Saturday, May 12, 2012

Stargate SG-1--"Fallen"

“Fallen” is the seventh season premiere and the much anticipated return of Michael shanks as Daniel. The title takes on a double meaning. For one, it describes the nature of Daniel’s return. For the other, and less so, I would imagine given the early goings in the season, Anubis’ decline in power. If you want to be sadistic, you can also apply the title to Corin Nemec. Although Jonas is still a full fledged member of the SG-1 team, Nemec’s name is already off the opening credits. Do not let the doorknob smack you on the way out, pal.

Jonas’ already apparent second class status--maybe third class, considering how he has been handled thus far--is tough because of the pivotal role he plays here. He is the catalyst for the ensuing adventure and the tension for the cliffhanger. The episode begins with Jonas determining the Ancients’ Lost City must have been the last one they built prior to be destroyed by a plague. If that is true, then it ought to be located at the last known Ancient stargate address. The last known stargate address SGC has was downloaded into Jack’s brain during “The Fifth Race.” The SG-1 team travels there and makes a surprising discovery--Daniel.

Oma rescinded his ascended status--that sounds awkward, but I am going with it--and abandoned him on the planet with no memory of who he is. The people living there have named him Arrom, which is Hebrew for “naked.” Fan girls may now swoon away as necessary. Daniel’s friend slowly try to convince him who he really is, but he is reluctant to believe them. Sam finally cajoles him into returning to Earth. The appropriate shippers should take note he asks Sam if there was ever anything between them. If you want to say the embers of romantic love for Sam prompt daniel to return to Earth, be my guest. I think they are bros, myself.

The city, eventually identified as Vis Uban, turns out to not possess any weapons. Daniel reads Jonas’ Ancient tablet as saying there is no lost city, but a city meant to be lost--one written out of history. With nothing else to go on in finding the Lost City, SGC is forced to hath another, daring plot in order to curb Anubis’ power. Now that he has the Eye of Ra, his advantage over the System Lords is immense. Since daniel gave Anubis the Eye of Ra in the first place, SGC feels responsible.

They lay a trap for Anubis by planning a replica tablet on Vis Uban in the hopes it will lure Anubis there in the hopes of finding the Lost City. They set up an ambush wherein Daniel and Jonas will sneak aboard Anubis’ ship, find its weakest point, and allow Jack and Sam in the F-302 to destroy the uberweapon. Teal’c will create a temporary alliance with Yu to attack Anubis once the weapon has been destroyed. The plan partially works. The weapon is destroyed, but Yu General Tsaus out, so there is no follow up attack. Teal’c is taken prisoner by Yu’s men, and Jonas is captured by Anubis. Anubis threatens to implant the same mind reading device in Jonas he put in Thor a while back. To be continued…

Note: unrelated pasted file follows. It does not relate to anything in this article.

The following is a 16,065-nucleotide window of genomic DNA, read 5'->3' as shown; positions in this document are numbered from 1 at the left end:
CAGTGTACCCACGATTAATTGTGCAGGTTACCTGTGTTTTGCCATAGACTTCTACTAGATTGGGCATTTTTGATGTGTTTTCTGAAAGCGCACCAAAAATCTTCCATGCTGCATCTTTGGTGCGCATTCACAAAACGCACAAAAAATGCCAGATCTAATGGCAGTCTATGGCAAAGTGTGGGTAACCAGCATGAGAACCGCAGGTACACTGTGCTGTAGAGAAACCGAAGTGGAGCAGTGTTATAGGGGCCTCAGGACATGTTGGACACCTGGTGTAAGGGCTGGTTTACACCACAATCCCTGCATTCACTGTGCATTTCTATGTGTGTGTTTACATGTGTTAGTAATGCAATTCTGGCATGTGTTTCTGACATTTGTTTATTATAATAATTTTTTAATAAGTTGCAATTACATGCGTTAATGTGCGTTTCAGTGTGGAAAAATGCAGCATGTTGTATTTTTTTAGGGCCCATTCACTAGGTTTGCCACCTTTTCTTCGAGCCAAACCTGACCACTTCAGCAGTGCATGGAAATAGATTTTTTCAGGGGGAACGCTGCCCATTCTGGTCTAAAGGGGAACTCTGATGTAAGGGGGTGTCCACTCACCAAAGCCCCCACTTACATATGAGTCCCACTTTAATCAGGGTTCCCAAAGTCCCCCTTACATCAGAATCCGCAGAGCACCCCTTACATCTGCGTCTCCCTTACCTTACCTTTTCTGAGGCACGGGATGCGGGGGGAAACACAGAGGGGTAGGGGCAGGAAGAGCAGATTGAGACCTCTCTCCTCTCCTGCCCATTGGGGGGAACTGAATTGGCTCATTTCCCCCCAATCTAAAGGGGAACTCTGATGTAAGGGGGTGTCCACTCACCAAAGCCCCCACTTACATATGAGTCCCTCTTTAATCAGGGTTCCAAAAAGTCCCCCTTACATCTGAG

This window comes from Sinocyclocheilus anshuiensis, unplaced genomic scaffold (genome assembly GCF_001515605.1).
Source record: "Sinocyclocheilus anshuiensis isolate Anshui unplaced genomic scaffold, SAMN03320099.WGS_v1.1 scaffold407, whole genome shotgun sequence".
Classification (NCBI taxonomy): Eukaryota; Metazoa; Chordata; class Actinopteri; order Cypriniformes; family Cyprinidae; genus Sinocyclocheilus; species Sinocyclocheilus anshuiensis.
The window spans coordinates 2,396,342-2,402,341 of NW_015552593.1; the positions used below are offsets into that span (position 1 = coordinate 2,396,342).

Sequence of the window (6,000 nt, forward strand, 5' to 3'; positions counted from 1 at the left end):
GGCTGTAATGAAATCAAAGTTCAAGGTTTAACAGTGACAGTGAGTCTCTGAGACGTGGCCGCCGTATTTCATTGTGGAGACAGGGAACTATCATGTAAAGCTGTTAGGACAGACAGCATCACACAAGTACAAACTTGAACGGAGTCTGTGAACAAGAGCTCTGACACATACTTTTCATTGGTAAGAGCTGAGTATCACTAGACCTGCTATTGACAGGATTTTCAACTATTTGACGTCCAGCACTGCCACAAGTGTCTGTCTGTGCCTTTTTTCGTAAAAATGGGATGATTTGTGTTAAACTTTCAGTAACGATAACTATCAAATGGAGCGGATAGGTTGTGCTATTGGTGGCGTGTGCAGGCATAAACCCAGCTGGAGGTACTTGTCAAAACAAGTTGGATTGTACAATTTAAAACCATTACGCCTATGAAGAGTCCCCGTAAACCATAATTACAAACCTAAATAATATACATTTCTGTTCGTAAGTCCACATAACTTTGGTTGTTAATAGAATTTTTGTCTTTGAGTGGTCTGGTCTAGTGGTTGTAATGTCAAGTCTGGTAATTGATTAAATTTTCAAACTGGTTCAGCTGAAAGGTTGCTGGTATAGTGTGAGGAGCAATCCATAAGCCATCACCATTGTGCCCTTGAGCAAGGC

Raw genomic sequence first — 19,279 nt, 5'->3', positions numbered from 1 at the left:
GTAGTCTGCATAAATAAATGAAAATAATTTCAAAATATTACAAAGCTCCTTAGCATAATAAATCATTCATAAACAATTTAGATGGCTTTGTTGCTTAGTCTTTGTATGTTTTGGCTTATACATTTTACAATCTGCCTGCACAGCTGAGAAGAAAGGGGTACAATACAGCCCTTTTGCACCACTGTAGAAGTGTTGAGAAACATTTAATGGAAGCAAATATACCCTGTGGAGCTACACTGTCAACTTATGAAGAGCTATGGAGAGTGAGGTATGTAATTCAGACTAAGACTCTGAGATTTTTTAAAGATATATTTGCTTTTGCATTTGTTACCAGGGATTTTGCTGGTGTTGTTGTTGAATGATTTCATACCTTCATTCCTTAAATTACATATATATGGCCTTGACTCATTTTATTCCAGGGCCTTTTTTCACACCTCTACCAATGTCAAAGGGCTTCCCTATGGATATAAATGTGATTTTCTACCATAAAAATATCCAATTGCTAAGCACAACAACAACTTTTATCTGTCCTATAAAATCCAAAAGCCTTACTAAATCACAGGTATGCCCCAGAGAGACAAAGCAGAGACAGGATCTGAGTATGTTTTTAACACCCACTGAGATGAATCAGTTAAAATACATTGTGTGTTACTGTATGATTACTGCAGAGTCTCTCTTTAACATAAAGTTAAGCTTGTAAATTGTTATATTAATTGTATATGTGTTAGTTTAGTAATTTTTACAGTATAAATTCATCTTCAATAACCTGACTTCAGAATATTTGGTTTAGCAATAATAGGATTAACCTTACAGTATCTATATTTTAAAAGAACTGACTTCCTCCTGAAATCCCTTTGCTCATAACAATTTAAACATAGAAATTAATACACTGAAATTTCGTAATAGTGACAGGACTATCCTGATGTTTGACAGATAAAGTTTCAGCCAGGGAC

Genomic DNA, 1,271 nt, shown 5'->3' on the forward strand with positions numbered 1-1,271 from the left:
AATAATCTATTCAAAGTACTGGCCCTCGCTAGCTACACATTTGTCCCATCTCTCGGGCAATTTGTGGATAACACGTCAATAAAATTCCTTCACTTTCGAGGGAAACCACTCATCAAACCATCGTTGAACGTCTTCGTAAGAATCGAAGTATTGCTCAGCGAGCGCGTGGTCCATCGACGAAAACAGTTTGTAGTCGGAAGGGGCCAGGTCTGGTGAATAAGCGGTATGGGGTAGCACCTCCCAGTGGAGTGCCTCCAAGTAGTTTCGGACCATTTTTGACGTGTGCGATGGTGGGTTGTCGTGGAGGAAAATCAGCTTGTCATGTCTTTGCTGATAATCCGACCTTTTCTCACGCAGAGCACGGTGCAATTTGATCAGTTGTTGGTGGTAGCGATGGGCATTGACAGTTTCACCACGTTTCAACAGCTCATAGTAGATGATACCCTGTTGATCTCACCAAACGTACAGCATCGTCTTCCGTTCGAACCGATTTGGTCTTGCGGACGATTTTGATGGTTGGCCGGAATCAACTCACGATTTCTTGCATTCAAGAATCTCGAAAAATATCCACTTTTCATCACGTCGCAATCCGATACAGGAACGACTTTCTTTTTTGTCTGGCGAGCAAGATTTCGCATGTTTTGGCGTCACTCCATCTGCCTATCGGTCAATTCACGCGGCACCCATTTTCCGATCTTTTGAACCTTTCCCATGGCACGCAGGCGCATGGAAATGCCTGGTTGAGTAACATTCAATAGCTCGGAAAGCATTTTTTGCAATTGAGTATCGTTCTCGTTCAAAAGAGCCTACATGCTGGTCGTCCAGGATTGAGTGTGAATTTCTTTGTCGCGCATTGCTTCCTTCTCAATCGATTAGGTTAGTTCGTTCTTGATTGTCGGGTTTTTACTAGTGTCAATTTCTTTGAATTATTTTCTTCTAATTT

It is quite clear the main purpose of “Fallen” is to bring Daniel back into the fold. The plotting against Anubis is a very quick third act decision that winds up feeling far less epic than Anubis’ victory by destroying Abydos in the previous episode. Everyone even hypes up the mission as being foolishly risky. Indeed, it counts on Daniel and Jonas finding the weak spot during the battle itself. However, the actual sequence feels anticlimactic. For an uberweapon, the eye of Ra doohickey is destroyed easily. The entire time, I was more engaged with homage to the trench attack on the Death Star from A New Hope then feeling any tension. The homage is every bit as intention as the similarities between the destruction of Abydos with Alderaan. There is a nod to Star Trek, too, as Daniel once refers to Jack as Jim, echoing Spock’s recollection ’Jim. Your name is Jim” when he meets Kirk for the first time after his death. The themes of “Fallen’ and Star Trek II: The Search for Spock are very similar.

Like The Search for Spock, the story gets the job done, but that is about it. There is the emotional kick of Daniel returning, but the rest of the episode does not really grab me. One wonders I the Eye of Ra story was written without a conclusion in mind. Modern Star Trek did that often with mediocre results. Nevertheless, the episode is not bad. It just is not firing on all cylinders. Perhaps if I felt that Jonas actually is going to die, there would be a bigger oomph. Of course, it is Jonas, so probably not.

Rating: *** (out of 5)

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